• feelings of loneliness and paranoia
  • food cravings
  • headache and migraine
  • hot flushes or sweats
  • increased appetite
  • increased sensitivity to sounds, light and touch
  • irritability
  • angry outbursts
  • mood swings
  • teariness
  • insomnia
  • excessive sleepiness
  • Swollen and tender breasts

A recent review of the use of acupuncture for the treatment of PMS found acupuncture to be beneficial for its sufferers (5). Acupuncture’s effect on body’s neurotransmitters, serotonin and dopamine, can assist with reducing the frequency and severity of painful symptoms such as headaches and migraines, as well as have a positive effect on any emotional and sleep changes (3,4,6).

Menopause

A 2015 meta-analysis of the use of acupuncture on menopause-related symptoms confirmed that acupuncture improves:

  • hot flush frequency and severity (7),
  • menopause-related symptoms (7), and
  • quality of life (in the vasomotor domain) in women experiencing natural menopause (1).

With gentle acupuncture, herbs and natural supplementation support, your transition through menopause will be symptomatic and stress free, allowing you to get on with your day and enjoy life.

To learn how acupuncture can improve women's health issues, book your initial consultation now.

Research References On This Page

  1. Cai C. Acupuncture and moxibustion treatment of amenorrhea. Medical Acupuncture. 2013;25(3):205–208 (Link to research)
  2. Li YM, Bu YQ, Hou WJ, Chen SZ, Gao SZ. Observation on immediate analgesic effect of acupuncture at Shiqizhui (EX-B 8) only or multi-acupoints in patients with dysmenorrhea: a randomized controlled trial. Zhongguo Zhen Jiu. 2011;31(3):199–202. Chinese. [PubMed] (Link to research)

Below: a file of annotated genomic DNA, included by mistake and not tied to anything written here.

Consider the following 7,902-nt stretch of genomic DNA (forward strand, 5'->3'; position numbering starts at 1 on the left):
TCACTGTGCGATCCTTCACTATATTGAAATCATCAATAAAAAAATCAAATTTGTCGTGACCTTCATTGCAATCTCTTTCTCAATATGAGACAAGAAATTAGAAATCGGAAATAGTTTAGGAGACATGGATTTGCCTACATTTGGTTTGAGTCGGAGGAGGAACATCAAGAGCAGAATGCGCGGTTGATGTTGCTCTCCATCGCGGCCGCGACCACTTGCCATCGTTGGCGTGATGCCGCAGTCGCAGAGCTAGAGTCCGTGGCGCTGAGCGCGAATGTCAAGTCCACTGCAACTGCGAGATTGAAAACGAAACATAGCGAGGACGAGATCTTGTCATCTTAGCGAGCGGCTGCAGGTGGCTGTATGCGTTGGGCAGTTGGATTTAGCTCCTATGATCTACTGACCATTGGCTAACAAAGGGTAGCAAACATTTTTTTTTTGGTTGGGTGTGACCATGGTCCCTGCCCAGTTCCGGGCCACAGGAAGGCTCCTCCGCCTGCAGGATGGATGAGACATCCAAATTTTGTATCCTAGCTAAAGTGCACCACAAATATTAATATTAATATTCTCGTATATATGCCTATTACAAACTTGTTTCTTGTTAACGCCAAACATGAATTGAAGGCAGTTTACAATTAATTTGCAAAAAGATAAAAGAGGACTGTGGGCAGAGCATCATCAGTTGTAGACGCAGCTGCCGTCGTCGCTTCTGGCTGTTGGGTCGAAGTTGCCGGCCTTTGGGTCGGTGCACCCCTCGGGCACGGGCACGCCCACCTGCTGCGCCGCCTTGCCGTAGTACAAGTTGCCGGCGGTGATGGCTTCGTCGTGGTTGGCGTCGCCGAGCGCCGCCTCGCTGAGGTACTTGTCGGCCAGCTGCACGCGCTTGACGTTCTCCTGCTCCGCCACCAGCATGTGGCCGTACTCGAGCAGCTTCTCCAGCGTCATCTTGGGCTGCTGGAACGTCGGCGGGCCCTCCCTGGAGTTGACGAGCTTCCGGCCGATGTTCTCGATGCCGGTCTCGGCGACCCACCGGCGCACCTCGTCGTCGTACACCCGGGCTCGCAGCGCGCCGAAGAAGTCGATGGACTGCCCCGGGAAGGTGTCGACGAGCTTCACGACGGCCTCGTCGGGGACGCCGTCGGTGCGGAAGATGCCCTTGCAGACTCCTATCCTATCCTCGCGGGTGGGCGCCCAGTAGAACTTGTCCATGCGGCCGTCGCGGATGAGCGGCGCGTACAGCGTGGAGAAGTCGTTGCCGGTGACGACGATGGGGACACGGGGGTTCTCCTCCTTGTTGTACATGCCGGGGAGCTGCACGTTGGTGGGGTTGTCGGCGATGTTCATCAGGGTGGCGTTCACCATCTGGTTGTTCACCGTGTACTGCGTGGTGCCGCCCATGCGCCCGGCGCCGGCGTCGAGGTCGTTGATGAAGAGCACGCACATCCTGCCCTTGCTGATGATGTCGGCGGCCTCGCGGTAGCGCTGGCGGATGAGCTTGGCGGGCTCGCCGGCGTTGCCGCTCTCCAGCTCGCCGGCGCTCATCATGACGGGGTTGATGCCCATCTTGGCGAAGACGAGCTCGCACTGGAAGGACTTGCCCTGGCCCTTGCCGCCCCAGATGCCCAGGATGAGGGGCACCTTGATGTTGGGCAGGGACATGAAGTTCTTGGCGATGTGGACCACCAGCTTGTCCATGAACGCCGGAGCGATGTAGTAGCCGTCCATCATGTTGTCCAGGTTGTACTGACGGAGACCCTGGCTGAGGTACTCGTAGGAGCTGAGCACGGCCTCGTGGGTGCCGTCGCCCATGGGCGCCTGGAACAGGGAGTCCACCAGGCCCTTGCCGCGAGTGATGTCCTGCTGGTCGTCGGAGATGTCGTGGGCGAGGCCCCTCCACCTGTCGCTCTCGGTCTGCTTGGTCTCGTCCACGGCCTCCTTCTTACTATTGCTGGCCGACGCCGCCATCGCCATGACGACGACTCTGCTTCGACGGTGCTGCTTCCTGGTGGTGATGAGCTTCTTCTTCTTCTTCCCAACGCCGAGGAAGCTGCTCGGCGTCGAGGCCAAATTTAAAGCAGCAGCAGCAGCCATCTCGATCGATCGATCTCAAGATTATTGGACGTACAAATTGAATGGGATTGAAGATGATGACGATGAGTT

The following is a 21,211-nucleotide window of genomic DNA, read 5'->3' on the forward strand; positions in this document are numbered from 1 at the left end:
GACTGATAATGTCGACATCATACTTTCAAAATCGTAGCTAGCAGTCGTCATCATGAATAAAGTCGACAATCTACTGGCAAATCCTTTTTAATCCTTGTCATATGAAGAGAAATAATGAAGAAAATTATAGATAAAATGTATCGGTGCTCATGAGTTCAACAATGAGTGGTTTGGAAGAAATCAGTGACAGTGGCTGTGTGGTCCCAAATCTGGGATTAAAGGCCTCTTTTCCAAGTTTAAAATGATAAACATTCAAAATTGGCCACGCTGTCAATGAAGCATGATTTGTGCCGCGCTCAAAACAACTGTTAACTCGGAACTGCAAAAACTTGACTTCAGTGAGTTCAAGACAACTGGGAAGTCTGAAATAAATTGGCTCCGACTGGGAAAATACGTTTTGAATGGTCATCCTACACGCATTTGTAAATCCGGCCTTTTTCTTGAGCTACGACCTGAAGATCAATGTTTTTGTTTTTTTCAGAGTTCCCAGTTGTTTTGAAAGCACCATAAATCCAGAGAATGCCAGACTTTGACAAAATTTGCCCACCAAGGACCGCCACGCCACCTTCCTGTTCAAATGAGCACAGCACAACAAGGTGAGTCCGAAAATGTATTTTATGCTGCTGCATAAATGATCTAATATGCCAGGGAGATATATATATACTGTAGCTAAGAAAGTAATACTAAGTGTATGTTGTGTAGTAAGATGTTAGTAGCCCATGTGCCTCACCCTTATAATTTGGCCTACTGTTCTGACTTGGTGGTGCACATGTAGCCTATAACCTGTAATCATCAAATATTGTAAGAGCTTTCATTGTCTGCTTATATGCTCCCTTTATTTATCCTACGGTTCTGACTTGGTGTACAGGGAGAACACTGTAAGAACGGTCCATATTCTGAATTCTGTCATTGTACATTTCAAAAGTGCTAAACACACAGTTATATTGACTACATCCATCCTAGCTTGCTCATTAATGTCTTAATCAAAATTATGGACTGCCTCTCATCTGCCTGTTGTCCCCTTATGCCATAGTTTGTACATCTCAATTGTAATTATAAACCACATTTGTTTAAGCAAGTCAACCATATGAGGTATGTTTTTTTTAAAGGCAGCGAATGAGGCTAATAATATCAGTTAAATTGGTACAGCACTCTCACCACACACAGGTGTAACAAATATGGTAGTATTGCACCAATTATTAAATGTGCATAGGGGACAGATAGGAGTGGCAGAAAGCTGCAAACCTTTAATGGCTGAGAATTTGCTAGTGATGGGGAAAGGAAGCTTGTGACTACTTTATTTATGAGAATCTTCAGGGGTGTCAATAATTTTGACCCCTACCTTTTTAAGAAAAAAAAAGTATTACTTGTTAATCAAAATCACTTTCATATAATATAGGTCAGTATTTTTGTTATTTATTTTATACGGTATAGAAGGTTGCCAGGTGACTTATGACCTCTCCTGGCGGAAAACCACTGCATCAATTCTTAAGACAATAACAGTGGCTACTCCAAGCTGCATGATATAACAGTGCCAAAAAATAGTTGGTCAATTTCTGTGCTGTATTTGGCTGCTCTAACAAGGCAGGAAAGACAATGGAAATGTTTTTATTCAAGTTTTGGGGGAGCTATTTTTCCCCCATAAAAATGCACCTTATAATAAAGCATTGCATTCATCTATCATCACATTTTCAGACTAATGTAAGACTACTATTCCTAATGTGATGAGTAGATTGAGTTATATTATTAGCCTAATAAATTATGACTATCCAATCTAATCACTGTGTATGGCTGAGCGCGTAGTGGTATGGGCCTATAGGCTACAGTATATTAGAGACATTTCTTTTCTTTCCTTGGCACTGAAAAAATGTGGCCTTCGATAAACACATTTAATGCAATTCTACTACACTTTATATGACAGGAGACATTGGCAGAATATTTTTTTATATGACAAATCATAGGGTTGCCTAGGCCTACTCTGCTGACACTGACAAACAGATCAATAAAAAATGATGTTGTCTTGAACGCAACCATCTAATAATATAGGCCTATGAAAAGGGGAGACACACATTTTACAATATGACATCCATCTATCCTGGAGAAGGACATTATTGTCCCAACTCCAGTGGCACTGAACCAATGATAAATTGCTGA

3. Yu YP, Ma LX, Ma YX, et al. Immediate effect of acupuncture at Sanyinjiao (SP6) and Xuanzhong (GB39) on uterine arterial blood flow in primary dysmenorrhea. J Altern Complement Med. 2010;16(10):1073–1078. [PubMed] (Link to research)
  4. Kashefi F, Ziyadlou S, Khajehei M, Ashraf AR, Fadaee AR, Jafari P. Effect of acupressure at the Sanyinjiao point on primary dysmenorrhea: a randomized controlled trial. Complement Ther Clin Pract. 2010;16(4):198–202. [PubMed] (Link to research)
  5. Guo ZR, Ma LX. Acupuncture treatment for premenstrual syndrome. Medical Acupuncture. 2013;25(3):200–204 (Link to research)
  6. Zhu X, Hamilton KD, McNicol ED. Acupuncture for pain in endometriosis. Cochrane Database Syst Rev. 2011;(9):CD007864. [PubMed] (Link to research)
  7. Chiu, Hsiao-Yean RN, PhD1; Pan, Chieh-Hsin RN, MSN1; Shyu, Yuh-Kae RN, PhD2; Han, Bor-Cheng PhD3; Tsai, Pei-Shan RN, PhD1,4 Effects of acupuncture on menopause-related symptoms and quality of life in women in natural menopause: a meta-analysis of randomized controlled trials (Link to research)
  8. March WA, Moore VM, Willson KJ, Phillips DI, Norman RJ, Davies MJ. The prevalence of polycystic ovary syndrome in a community sample assessed under contrasting diagnostic criteria. Hum Reprod 2010;25:544–51. (Link to research)
  9. Teede H, Deeks A, Moran L. Polycystic ovary syndrome: a complex condition with psychological, reproductive and metabolic manifestations that impacts on health across the lifespan. BMC Med 2010;8:41. (Link to research)
  10. Manni L1, Lundeberg T, Holmäng A, Aloe L, Stener-Victorin E., Effect of electro-acupuncture on ovarian expression of alpha (1)- and beta (2)-adrenoceptors, and p75 neurotrophin receptors in rats with steroid-induced polycystic ovaries. (Link to research)
  11. Pastore LM, Williams CD, Jenkins J, Patrie JT. True and sham acupuncture produced similar frequency of ovulation and improved LH to FSH ratios in women with polycystic ovary syndrome. J Clin Endocrinol Metab. 2011;96(10):3143–3150. [PMC free article] [PubMed] (Link to research)
  12. Raja-Khan N, Stener-Victorin E, Wu X, Legro RS. The physiological basis of complementary and alternative medicines for polycystic ovary syndrome. Am J Physiol Endocrinol Metab. 2011;301(1):E1–E10. [PMC free article] [PubMed] (Link to research)
  13. Feng Y, Stener-Victorin E, Chen B. Acupuncture in polycystic ovary syndrome: potential and challenge. In: Xia Y, Ding G, Wu GC, editors. Current Research in Acupuncture. New York, NY: Springer; 2013. pp. 487–515. (Link to research)
  14. Li MY, Wei DY, Wu JM. Analysis on the interrelation between acupuncture-induced weight reduction and menstruation. Zhen Ci Yan Jiu. 2007;32(2):142–144. Chinese. [PubMed] (Link to research)